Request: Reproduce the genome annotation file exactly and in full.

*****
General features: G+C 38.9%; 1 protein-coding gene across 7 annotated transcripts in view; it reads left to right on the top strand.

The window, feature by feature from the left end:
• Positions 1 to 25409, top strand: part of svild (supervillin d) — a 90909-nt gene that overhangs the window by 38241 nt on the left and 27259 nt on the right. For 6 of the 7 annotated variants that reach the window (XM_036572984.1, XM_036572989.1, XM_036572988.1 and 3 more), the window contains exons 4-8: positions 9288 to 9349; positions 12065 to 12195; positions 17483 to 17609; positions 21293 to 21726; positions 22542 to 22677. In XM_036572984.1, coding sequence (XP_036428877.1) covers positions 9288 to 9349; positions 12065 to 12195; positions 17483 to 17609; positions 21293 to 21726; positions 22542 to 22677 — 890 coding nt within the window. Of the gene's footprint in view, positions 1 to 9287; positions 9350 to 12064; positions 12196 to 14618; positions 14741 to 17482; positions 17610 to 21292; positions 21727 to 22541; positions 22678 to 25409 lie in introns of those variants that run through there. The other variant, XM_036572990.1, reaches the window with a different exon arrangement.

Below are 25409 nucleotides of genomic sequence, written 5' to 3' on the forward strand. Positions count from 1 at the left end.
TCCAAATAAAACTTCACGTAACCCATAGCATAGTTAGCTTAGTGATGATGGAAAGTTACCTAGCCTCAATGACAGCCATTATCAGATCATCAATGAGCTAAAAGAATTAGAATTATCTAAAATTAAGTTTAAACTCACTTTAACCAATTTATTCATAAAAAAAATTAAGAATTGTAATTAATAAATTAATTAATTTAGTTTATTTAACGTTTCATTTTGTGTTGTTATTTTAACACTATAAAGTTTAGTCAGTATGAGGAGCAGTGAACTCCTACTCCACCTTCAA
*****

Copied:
General features: G+C 38.9%; 1 protein-coding gene across 7 annotated transcripts in view; it reads left to right on the top strand.

The window, feature by feature from the left end:
• Positions 1 to 25409, top strand: part of svild (supervillin d) — a 90909-nt gene that overhangs the window by 38241 nt on the left and 27259 nt on the right. For 6 of the 7 annotated variants that reach the window (XM_036572984.1, XM_036572989.1, XM_036572988.1 and 3 more), the window contains exons 4-8: positions 9288 to 9349; positions 12065 to 12195; positions 17483 to 17609; positions 21293 to 21726; positions 22542 to 22677. In XM_036572984.1, coding sequence (XP_036428877.1) covers positions 9288 to 9349; positions 12065 to 12195; positions 17483 to 17609; positions 21293 to 21726; positions 22542 to 22677 — 890 coding nt within the window. Of the gene's footprint in view, positions 1 to 9287; positions 9350 to 12064; positions 12196 to 14618; positions 14741 to 17482; positions 17610 to 21292; positions 21727 to 22541; positions 22678 to 25409 lie in introns of those variants that run through there. The other variant, XM_036572990.1, reaches the window with a different exon arrangement.

Below are 25409 nucleotides of genomic sequence, written 5' to 3' on the forward strand. Positions count from 1 at the left end.
TCCAAATAAAACTTCACGTAACCCATAGCATAGTTAGCTTAGTGATGATGGAAAGTTACCTAGCCTCAATGACAGCCATTATCAGATCATCAATGAGCTAAAAGAATTAGAATTATCTAAAATTAAGTTTAAACTCACTTTAACCAATTTATTCATAAAAAAAATTAAGAATTGTAATTAATAAATTAATTAATTTAGTTTATTTAACGTTTCATTTTGTGTTGTTATTTTAACACTATAAAGTTTAGTCAGTATGAGGAGCAGTGAACTCCTACTCCACCTTCAA